"The Axum Obelisk, which has adorned a Roman piazza for the last 67 years, is waiting to be shipped back to Ethiopia."
A remarkable event will occur in April: the return to Ethiopia of the 1700-year-old Axum Obelisk. Seized by dictator Benito Mussolini in 1937, this funerary monument a 78-foot-tall royal grave marker was one of the most important surviving artifacts of a pre-Christian site in northern Ethiopia; for years it has been decoration in front of the U.N.'s Food & Agriculture Organization headquarters, down the road from Rome's Coliseum. Its weight is a point of dispute: the BBC says it's 160 tons; ABC News says it's 200 tons; the more-scientific Ethiopians say it's 188 tons. NPR offers a wonderful audio interview with Richard Pankhurst, of the Committee for the Return of the Axum Obelisk, about its homecoming to Ethiopia, where a national holiday is being declared.
How do you move an obelisk that weighs close to 200 tons? The ever-ingenious Italians are busting it into three pieces. Ethiopia has had to build a special runway for the only aircraft big enough to carry the pieces, the U.S.-built C5 Galaxy. (The first segment is currently in a warehouse near Rome's Fiumicino airport awaiting transportation; the prerequisite Galaxy is not available.) The cost of moving it $450 million dollars will be borne by the Italian Government, perhaps to make up for their taking 60 years to fulfill their post-World War II pledge to return this national treasure to Ethiopia.
Like the Egyptian Pyramids, though, there was another design solution for moving such an artifact.
In the mid-1990s, I saw an exhibition at the New York Public Library of the greatest illustrated books of the 19th century, or some similar subject. One book stood out for me: a massive tome by Henry H. Gorringe, Lieutentant-Commander in the United States Navy, titled Egyptian Obelisks and dated 1882. It's in my design collection because of a dubious memory that it's the first book to document a from-start-to-finish design process, and through a range of appropirate media artotypes, engravings and chromo-lithograghs. Of course, the process it documents is how one moves an obelisk.
In 1879, His Excellency Chérif Pacha, the Governor of Alexandria, gave a 71-foot obelisk known as Cleopatra's Needle to the United States Government, to be elected in the city of New York. Funding for its transportation was provided by William H. Vanderbilt, to whom this book was dedicated. What follows is a geatly simpified rendition of how this 244-ton obelisk was moved, in over a hundred stages, over a two-year period and at a cost of approximately $100,000.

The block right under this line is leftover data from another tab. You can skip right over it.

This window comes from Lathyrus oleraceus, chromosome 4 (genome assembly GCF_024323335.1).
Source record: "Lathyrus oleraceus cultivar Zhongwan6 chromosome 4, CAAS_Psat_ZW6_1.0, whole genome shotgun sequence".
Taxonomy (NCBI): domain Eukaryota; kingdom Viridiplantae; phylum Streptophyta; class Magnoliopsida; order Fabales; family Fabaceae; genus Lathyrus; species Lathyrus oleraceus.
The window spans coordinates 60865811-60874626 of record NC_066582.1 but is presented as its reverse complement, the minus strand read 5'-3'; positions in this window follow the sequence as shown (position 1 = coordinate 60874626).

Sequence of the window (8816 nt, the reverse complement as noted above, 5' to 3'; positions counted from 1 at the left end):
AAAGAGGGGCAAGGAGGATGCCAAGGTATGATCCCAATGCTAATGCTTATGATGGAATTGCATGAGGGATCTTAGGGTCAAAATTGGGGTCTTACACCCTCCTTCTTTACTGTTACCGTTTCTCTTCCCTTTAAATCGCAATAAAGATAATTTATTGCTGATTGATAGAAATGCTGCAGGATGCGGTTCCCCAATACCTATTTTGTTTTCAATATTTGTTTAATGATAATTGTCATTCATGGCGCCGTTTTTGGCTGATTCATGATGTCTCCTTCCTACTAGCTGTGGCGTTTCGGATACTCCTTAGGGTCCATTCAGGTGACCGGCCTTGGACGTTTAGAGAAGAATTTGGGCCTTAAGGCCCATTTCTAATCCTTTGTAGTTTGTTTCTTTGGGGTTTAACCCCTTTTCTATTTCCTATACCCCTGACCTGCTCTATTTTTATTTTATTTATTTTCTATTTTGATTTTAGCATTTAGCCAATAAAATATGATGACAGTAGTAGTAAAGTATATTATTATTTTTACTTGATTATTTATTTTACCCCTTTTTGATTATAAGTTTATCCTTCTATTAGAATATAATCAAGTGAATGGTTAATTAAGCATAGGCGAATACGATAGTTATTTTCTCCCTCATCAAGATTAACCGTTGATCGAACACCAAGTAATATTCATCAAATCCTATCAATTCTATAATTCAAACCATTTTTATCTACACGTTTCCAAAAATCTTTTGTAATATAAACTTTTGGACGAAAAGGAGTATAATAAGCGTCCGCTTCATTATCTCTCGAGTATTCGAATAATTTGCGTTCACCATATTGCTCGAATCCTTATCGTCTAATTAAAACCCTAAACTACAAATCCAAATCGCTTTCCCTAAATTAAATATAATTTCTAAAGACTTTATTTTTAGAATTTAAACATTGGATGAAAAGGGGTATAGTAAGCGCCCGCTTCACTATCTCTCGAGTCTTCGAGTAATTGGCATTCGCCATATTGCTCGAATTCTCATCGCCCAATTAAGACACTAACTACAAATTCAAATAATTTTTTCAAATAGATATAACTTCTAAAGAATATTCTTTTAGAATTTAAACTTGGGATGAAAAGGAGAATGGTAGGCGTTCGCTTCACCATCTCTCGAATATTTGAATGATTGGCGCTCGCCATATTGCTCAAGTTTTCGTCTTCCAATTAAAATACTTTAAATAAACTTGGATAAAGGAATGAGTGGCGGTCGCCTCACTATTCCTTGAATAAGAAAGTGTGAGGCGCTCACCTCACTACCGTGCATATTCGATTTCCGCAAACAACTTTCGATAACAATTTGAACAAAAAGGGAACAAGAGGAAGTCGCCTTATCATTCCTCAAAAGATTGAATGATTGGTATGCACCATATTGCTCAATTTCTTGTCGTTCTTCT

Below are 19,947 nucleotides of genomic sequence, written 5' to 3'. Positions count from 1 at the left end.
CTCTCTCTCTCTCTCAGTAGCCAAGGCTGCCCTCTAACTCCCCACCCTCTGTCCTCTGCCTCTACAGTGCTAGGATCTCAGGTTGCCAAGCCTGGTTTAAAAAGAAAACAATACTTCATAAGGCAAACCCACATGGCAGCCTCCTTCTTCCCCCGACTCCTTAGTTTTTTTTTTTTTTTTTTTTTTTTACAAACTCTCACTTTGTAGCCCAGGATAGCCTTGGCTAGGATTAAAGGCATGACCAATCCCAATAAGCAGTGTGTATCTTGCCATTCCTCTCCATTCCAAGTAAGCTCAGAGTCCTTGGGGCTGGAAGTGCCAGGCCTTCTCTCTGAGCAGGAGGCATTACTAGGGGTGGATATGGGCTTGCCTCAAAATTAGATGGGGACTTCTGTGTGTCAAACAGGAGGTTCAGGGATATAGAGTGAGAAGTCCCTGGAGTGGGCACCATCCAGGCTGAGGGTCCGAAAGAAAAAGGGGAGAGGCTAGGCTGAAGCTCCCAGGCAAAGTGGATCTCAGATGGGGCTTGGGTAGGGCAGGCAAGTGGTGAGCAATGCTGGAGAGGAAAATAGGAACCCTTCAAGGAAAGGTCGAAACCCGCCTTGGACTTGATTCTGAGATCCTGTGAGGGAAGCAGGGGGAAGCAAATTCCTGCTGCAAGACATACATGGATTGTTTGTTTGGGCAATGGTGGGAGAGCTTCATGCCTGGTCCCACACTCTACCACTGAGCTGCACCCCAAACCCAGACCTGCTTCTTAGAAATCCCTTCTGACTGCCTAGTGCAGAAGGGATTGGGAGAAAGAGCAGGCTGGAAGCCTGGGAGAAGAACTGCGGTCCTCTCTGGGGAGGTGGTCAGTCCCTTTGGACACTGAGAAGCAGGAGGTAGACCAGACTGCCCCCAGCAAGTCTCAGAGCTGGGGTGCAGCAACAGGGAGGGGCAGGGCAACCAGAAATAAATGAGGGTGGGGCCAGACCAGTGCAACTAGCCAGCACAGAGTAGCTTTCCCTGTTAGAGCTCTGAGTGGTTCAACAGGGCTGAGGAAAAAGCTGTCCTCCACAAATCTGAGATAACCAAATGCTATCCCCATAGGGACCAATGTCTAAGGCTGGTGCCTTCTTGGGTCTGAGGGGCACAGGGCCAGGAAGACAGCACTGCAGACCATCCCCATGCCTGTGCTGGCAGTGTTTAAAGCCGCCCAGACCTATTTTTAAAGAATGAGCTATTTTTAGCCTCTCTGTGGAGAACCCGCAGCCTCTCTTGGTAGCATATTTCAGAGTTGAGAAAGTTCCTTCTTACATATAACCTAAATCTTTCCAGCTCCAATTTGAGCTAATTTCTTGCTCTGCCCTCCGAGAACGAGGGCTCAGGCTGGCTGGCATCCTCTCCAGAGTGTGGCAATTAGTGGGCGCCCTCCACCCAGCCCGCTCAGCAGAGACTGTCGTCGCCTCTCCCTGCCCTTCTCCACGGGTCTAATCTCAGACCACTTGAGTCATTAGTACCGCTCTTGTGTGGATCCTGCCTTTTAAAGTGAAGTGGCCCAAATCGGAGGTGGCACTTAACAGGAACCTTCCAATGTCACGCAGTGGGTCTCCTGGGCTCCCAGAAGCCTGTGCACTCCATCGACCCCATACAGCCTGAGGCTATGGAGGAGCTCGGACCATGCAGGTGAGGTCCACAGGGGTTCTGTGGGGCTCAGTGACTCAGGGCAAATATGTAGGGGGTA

The Staging. November 5, 1879. Artotype.
Before it could be moved, it was "staged" with scaffording to protect the hieroglyphs, while its foundation was unearthed. It was then hoisted onto a mechanical contraction that turned it 90 degees, parallel with the ground. It was then moved horizonitally, much like pyramid stone, right onto a boat a steamer with a hole cut through its hull.
Embarking the Obelisk. May 10, 1880. Artotype.
The steamer then sailed to New York. After being unloaded, the obelisk was tranported on a special elevated railroad track built from the Hudson River to Central Park a distance of 10,905 feet that took 112 days to traverse.
Obelisk Crossing the Main Drive into Central Park. October 22, 1880. Artotype.
The obelisk was quite literally driven into its cradle, a mechanical turning device that could move it into an upright position on its pedestal, a 50-ton stone that had also been moved from Egypt.
Turning the Obelisk. January 22, 1880. Artotype.
On February 22, 1881, the obelisk was installed in Central Park in New York City.
The New York Obelisk. February 22, 1881. Artotype. Photograph by Bierstadt.
Today, over a hundred years later, Cleopatra's Needle stands near the Metropolitan Museum on Greywacke Knoll in Central Park. Thank god this particular obelisk was a gift to the United States and that there are no claims by the Egyptian government for its repatriation: after the genius it took to move it across land and ocean, it being broken into pieces to fit into a C5 Galaxy would be a sad fate.
Postscript. A couple of years ago, when the Washington Monument, an obelisk-shaped "mausoleum of American granite and marble," underwent restoration, its scaffolding was a major architectural commission won by Michael Graves. It's difficult not to think of "the staging" of 1879 in Alexandria when seeing his design.